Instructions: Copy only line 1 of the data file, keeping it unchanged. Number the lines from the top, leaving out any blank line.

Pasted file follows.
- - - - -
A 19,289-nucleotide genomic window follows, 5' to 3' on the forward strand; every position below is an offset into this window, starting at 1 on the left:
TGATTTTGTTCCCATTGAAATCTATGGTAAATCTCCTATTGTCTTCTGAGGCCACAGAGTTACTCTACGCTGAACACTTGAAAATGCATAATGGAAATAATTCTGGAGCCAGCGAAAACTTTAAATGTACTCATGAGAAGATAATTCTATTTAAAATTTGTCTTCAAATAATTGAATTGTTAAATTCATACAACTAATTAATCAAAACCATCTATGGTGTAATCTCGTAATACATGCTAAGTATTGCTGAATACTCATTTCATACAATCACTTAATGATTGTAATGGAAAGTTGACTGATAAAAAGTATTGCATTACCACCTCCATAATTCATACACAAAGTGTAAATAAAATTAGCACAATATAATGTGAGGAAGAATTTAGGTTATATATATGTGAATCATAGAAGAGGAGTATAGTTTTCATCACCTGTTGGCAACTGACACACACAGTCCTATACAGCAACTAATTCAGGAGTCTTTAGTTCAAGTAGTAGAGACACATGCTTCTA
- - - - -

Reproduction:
A 19,289-nucleotide genomic window follows, 5' to 3' on the forward strand; every position below is an offset into this window, starting at 1 on the left: